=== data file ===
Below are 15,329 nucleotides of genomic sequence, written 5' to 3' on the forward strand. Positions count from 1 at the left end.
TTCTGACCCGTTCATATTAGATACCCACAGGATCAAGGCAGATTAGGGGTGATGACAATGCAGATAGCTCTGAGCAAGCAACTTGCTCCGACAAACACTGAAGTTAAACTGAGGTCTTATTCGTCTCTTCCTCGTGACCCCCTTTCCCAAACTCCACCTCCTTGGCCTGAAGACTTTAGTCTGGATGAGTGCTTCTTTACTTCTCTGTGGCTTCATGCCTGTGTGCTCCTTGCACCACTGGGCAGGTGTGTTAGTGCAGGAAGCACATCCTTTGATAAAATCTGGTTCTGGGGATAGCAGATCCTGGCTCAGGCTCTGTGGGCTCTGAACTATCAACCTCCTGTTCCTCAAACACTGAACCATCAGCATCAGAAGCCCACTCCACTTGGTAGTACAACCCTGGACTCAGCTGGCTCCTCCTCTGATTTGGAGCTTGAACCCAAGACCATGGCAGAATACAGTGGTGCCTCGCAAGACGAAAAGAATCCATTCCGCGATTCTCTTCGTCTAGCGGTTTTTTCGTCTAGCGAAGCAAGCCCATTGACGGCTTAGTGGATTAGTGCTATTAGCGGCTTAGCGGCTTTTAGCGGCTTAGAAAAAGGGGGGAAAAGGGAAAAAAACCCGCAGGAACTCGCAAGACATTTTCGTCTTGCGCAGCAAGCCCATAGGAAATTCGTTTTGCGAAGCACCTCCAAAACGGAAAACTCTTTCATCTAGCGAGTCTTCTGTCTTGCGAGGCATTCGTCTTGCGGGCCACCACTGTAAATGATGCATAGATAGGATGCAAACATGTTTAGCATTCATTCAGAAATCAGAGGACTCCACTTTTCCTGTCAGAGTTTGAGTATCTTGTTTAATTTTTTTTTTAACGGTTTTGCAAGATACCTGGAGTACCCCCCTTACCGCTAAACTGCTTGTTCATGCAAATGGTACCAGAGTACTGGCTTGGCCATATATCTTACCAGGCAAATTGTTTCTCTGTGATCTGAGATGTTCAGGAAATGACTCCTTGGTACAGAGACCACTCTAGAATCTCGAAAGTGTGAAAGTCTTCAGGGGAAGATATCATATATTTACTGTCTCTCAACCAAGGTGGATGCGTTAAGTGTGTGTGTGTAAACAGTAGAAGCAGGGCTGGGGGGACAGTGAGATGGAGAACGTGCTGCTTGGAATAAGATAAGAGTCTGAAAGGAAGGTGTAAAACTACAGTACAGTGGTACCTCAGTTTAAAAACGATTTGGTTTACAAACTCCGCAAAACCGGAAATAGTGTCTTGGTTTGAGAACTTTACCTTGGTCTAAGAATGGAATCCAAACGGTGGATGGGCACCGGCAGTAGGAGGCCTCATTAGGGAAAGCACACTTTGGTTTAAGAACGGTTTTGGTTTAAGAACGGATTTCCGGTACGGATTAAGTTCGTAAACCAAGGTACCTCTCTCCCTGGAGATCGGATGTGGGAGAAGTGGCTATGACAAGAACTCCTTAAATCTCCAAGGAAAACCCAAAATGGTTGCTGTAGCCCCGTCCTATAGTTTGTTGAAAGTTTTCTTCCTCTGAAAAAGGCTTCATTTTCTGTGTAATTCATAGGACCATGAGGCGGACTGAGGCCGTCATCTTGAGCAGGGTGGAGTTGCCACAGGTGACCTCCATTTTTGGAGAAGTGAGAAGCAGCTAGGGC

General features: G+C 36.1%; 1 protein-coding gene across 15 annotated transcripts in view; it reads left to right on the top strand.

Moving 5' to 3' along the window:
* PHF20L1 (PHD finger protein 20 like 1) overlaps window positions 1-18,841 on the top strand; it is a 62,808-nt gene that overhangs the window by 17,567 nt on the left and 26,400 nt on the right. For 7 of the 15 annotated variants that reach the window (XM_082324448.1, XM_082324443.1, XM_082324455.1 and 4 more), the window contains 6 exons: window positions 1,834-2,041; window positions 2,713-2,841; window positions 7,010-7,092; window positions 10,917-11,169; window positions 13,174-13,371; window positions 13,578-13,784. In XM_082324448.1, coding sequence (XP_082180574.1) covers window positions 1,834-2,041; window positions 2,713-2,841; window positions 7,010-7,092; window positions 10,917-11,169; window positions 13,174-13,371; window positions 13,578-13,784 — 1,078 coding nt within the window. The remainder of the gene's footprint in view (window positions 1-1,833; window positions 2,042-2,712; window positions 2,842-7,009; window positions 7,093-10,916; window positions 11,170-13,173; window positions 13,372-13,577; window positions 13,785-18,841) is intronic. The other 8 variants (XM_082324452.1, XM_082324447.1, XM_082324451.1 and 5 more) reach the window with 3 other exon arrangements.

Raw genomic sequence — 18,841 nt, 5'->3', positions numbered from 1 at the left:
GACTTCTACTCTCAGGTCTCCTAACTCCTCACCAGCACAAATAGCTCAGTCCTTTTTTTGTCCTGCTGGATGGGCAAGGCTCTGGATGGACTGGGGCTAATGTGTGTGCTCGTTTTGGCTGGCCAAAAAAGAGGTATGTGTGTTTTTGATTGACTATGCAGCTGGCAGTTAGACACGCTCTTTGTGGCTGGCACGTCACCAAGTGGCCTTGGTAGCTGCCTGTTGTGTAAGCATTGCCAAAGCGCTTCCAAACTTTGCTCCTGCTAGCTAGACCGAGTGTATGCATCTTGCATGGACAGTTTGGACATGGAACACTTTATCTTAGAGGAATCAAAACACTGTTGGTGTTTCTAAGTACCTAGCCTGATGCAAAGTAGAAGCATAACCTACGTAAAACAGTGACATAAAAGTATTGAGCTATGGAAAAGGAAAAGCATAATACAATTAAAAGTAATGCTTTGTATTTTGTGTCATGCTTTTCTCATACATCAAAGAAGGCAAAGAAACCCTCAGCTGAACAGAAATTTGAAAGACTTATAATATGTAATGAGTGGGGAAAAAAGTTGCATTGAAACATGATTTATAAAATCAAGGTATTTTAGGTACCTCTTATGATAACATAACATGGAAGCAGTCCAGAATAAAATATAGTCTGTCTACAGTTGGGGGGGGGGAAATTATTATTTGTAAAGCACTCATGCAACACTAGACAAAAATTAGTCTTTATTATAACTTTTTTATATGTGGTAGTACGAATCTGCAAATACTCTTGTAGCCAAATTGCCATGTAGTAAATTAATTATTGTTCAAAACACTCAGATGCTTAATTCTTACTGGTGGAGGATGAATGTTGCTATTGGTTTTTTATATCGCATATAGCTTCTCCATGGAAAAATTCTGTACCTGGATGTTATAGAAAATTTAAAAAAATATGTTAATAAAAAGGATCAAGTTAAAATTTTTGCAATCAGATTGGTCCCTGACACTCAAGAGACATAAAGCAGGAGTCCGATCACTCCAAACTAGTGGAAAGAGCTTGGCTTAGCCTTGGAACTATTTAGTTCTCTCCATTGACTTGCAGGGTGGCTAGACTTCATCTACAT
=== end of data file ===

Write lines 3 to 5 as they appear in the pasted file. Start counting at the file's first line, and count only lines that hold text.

General features: G+C 36.1%; 1 protein-coding gene across 15 annotated transcripts in view; it reads left to right on the top strand.

Moving 5' to 3' along the window:
* PHF20L1 (PHD finger protein 20 like 1) overlaps window positions 1-18,841 on the top strand; it is a 62,808-nt gene that overhangs the window by 17,567 nt on the left and 26,400 nt on the right. For 7 of the 15 annotated variants that reach the window (XM_082324448.1, XM_082324443.1, XM_082324455.1 and 4 more), the window contains 6 exons: window positions 1,834-2,041; window positions 2,713-2,841; window positions 7,010-7,092; window positions 10,917-11,169; window positions 13,174-13,371; window positions 13,578-13,784. In XM_082324448.1, coding sequence (XP_082180574.1) covers window positions 1,834-2,041; window positions 2,713-2,841; window positions 7,010-7,092; window positions 10,917-11,169; window positions 13,174-13,371; window positions 13,578-13,784 — 1,078 coding nt within the window. The remainder of the gene's footprint in view (window positions 1-1,833; window positions 2,042-2,712; window positions 2,842-7,009; window positions 7,093-10,916; window positions 11,170-13,173; window positions 13,372-13,577; window positions 13,785-18,841) is intronic. The other 8 variants (XM_082324452.1, XM_082324447.1, XM_082324451.1 and 5 more) reach the window with 3 other exon arrangements.